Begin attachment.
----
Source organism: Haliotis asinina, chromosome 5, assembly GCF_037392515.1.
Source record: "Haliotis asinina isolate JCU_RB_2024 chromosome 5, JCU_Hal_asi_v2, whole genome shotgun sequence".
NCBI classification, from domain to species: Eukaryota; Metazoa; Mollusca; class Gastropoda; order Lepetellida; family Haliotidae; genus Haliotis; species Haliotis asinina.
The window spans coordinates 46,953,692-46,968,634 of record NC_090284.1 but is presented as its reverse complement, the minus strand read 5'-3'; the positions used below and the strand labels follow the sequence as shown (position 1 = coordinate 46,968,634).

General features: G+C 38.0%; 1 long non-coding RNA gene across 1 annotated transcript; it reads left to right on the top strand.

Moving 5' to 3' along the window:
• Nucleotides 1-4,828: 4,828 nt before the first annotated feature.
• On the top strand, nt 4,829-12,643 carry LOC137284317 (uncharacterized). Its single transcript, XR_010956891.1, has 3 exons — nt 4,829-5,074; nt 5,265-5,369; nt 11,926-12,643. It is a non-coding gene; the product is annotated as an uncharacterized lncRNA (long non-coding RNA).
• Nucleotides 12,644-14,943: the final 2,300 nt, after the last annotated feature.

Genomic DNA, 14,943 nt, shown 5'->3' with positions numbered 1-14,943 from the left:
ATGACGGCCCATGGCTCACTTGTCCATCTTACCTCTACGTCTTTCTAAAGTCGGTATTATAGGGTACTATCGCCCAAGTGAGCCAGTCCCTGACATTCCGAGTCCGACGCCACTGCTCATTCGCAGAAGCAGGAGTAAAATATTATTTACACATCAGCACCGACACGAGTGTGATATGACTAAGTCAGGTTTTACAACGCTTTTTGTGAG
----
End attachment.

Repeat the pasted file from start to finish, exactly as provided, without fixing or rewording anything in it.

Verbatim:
Source organism: Haliotis asinina, chromosome 5, assembly GCF_037392515.1.
Source record: "Haliotis asinina isolate JCU_RB_2024 chromosome 5, JCU_Hal_asi_v2, whole genome shotgun sequence".
NCBI classification, from domain to species: Eukaryota; Metazoa; Mollusca; class Gastropoda; order Lepetellida; family Haliotidae; genus Haliotis; species Haliotis asinina.
The window spans coordinates 46,953,692-46,968,634 of record NC_090284.1 but is presented as its reverse complement, the minus strand read 5'-3'; the positions used below and the strand labels follow the sequence as shown (position 1 = coordinate 46,968,634).

General features: G+C 38.0%; 1 long non-coding RNA gene across 1 annotated transcript; it reads left to right on the top strand.

Moving 5' to 3' along the window:
• Nucleotides 1-4,828: 4,828 nt before the first annotated feature.
• On the top strand, nt 4,829-12,643 carry LOC137284317 (uncharacterized). Its single transcript, XR_010956891.1, has 3 exons — nt 4,829-5,074; nt 5,265-5,369; nt 11,926-12,643. It is a non-coding gene; the product is annotated as an uncharacterized lncRNA (long non-coding RNA).
• Nucleotides 12,644-14,943: the final 2,300 nt, after the last annotated feature.

Genomic DNA, 14,943 nt, shown 5'->3' with positions numbered 1-14,943 from the left:
ATGACGGCCCATGGCTCACTTGTCCATCTTACCTCTACGTCTTTCTAAAGTCGGTATTATAGGGTACTATCGCCCAAGTGAGCCAGTCCCTGACATTCCGAGTCCGACGCCACTGCTCATTCGCAGAAGCAGGAGTAAAATATTATTTACACATCAGCACCGACACGAGTGTGATATGACTAAGTCAGGTTTTACAACGCTTTTTGTGAG